Do you like to wake up with the sun and a cup of joe? This project might be for you.
The idea behind the project was to have one photon collect data for light levels with a photoresistor. Once the light levels for sunrise were detected, that photon would publish an event. The other photon would receive the event and fulfill its function of turning on the Sunrise Coffee Maker.How it works:
The Photon with the photoresistor is set up with the photoresistor pointed towards a window, in an otherwise dark room.
At sunrise, the photoresistor reads an analog value of around 150 (this was later found to only be accurate in an urban area with streetlights - for somewhere rural where it gets REALLY dark, the value is around 75). Once it reads 150, the Photon publishes an event to the cloud, which is picked up by the other photon that is connected to the coffee maker. This turns on the coffee maker for 40 minutes, which then turns off on its own. The video below shows the coffee maker in action.Build it!
The Sunrise Coffee Maker makes use of the photoresistor that comes with the particle photon in the photon kit, and an old coffee maker. We used Thingspeak to graph the photoresistor values throughout the day, and put the particle in sleep mode when it didn't need to be used.
The sleep mode function served two purposes. First, the photoresistor would read the same value at sunrise and sunset and putting the photon with the photoresistor to sleep during that time prevented it from turning on the coffee maker when the sun was going down (the code can of course be modified for those who want their coffee at sundown!). Secondly, the Photon runs under 4 mA when it is in sleep mode, so by putting it to sleep, we save power.
The Photon with the photoresistor was powered using the USB power port on the side of a lamp, and the photon with the coffee maker was powered using a simple phone charger block.
To do this without the use of a relay, we tore apart the coffee maker to get at it's internal wiring, which only ran at 5V instead of 120V (typical wall socket voltage). If you wanted to do this without cutting into your coffee maker, then you would want to use a relay. They run for under $10 on Amazon, so it wouldn't be a big deal. However, we didn't need to preserve the coffee maker in any way and saved money by just using it's internal wiring.
Upon investigation of the circuit, the button which turned on the coffee maker was seen to work by connecting a 5V node to the ground of the coffee maker. The coffee maker also turned off when the 5V node was connected to ground again. Wires were connected to these nodes and run outside the coffee maker for connection to an external circuit with the photon.
A transistor was used as an electronic switch to activate the coffee maker. The 5V wire was connected to the collector leg, and the ground was connected to the emitter. The ground of the photon was connected to the ground of the coffee maker so that they had a common logic ground. Pin D3 of the photon was connected to the base of the transistor. A digital output of HIGH would activate the transistor and connect the 5V node to the ground. As a test to see if the event was received from the other photon, and LED was connected to D0 and would blink after the event was received.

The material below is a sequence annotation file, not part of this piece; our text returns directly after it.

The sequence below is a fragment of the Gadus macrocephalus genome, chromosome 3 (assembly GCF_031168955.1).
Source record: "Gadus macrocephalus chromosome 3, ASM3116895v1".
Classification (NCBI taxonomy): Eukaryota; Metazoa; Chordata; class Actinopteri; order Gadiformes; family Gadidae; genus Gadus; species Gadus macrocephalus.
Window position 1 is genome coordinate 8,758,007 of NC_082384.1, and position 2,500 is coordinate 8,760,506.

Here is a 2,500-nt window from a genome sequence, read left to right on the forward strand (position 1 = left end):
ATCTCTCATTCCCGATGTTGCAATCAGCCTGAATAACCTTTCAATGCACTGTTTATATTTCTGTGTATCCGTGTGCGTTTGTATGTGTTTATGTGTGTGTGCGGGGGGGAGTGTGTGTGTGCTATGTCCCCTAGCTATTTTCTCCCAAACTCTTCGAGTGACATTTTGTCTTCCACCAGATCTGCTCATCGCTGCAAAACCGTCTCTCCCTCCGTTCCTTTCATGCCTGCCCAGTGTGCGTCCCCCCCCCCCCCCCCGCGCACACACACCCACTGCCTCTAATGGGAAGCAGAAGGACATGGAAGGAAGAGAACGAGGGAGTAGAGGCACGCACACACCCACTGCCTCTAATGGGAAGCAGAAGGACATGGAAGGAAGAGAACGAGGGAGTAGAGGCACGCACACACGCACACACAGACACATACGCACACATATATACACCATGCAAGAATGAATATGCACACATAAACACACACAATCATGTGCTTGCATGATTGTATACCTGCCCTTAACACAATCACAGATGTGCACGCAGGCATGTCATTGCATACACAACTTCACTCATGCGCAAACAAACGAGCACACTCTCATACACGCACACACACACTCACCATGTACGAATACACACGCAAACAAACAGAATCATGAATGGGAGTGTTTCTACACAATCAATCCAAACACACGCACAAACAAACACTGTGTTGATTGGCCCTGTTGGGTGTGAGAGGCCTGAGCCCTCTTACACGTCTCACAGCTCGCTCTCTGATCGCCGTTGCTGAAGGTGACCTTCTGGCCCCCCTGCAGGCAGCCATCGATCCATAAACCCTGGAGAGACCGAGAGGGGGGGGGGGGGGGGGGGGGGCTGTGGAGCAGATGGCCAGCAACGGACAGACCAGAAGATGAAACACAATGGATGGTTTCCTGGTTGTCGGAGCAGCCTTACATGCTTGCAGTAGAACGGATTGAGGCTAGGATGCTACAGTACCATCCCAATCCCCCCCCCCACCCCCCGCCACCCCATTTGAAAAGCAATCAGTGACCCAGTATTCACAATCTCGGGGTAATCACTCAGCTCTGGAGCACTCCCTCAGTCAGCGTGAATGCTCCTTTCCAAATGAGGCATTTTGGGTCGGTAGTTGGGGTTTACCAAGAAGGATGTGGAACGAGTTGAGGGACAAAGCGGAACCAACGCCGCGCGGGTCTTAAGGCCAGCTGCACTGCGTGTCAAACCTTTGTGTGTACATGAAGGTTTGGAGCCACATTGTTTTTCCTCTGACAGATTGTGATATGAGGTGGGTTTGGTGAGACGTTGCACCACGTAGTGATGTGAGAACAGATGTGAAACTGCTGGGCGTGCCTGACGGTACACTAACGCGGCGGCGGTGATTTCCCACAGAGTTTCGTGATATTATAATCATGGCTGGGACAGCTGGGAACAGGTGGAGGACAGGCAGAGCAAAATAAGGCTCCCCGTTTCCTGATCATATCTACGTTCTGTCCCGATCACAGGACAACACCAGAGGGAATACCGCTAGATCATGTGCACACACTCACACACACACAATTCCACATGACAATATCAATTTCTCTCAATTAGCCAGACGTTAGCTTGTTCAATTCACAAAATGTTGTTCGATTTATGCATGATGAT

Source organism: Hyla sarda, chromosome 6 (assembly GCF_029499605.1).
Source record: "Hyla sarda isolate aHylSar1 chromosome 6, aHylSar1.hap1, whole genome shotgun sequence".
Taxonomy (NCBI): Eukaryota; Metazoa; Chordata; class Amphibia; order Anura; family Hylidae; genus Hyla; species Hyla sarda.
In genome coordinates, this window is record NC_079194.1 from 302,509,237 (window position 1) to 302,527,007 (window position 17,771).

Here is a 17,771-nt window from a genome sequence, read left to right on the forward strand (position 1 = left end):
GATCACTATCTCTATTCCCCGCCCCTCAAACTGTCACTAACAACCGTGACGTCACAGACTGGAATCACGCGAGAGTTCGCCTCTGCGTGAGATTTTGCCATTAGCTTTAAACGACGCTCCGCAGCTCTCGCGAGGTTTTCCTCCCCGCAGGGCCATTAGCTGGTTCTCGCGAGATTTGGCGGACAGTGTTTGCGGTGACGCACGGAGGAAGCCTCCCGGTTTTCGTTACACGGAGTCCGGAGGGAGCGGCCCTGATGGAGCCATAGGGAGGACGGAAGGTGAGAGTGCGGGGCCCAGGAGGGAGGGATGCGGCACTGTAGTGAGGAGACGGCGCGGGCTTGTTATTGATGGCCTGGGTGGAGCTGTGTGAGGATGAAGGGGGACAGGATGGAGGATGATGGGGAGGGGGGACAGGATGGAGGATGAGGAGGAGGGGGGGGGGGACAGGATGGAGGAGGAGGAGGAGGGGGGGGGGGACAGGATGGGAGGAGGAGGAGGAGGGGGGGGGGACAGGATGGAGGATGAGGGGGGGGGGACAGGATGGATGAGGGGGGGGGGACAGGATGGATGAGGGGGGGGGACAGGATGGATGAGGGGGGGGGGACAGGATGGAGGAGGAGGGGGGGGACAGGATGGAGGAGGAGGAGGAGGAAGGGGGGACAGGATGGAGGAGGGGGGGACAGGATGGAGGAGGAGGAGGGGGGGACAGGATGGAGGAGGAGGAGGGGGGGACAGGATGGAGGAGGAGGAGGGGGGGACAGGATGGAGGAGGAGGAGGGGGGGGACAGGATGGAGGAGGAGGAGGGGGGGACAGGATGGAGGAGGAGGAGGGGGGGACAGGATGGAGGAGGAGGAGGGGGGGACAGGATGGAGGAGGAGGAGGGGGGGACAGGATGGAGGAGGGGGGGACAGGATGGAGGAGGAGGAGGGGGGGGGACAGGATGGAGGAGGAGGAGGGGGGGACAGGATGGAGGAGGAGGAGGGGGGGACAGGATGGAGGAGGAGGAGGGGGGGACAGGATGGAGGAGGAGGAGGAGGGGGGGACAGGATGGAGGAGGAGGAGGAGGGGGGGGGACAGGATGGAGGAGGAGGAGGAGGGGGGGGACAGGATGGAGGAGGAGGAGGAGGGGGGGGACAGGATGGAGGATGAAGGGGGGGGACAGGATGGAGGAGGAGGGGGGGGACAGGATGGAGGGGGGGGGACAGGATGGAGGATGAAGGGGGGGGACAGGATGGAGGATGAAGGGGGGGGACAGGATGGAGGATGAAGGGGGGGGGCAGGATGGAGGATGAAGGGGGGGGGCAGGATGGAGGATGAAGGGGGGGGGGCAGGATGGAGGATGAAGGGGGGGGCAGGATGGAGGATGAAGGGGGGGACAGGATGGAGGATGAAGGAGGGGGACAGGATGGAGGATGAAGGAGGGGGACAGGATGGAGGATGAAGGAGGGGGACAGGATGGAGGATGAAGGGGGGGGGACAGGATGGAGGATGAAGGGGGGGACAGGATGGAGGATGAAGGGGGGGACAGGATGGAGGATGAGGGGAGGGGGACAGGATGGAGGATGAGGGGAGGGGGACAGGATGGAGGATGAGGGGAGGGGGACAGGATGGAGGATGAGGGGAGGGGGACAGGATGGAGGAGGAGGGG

As a test to see if the code would run the coffee maker, and extra piece of code was added to control a function through mobicle.io. Sending "on" through mobicle would turn the coffee maker on.
The particle that was connected to the photoresistor was programmed to read the photoresistor and only send out the value if it read between 150 and 155 -- which were the analog values we determined occurred at sunrise. Once that was sent out, the other particle subscribed to that event, and turned the coffee maker on.
The code may need to be further altered in the summer, when the days are longer.
For the Thingspeak integration, the Webhook code is listed below, and this Hackster project explains the integration better than we can. Follow all of his steps exactly and you won't have any problems creating your graphs!Problems with this project:
1. We had to understand how to code the Photon. The Particle documentation was extremely helpful in this endeavor, as well as studying the codes of other projects on Hackster.
2. The analog photoresistor value at sunrise and sunset are the same - so we had to figure out a way to not have the coffee maker turn on again as the sun goes down. To do this, we put the Photon with the photoresistor to sleep for 12 hours, thus missing sundown, and also saving power.
3. After the Photon went to sleep, it wouldn't turn back on, so I simply added a Particle.connect(); after the disconnect command. This was not necessary when we tested putting it to sleep for a period of a half hour, but for 12 hours, it didn't want to come back on.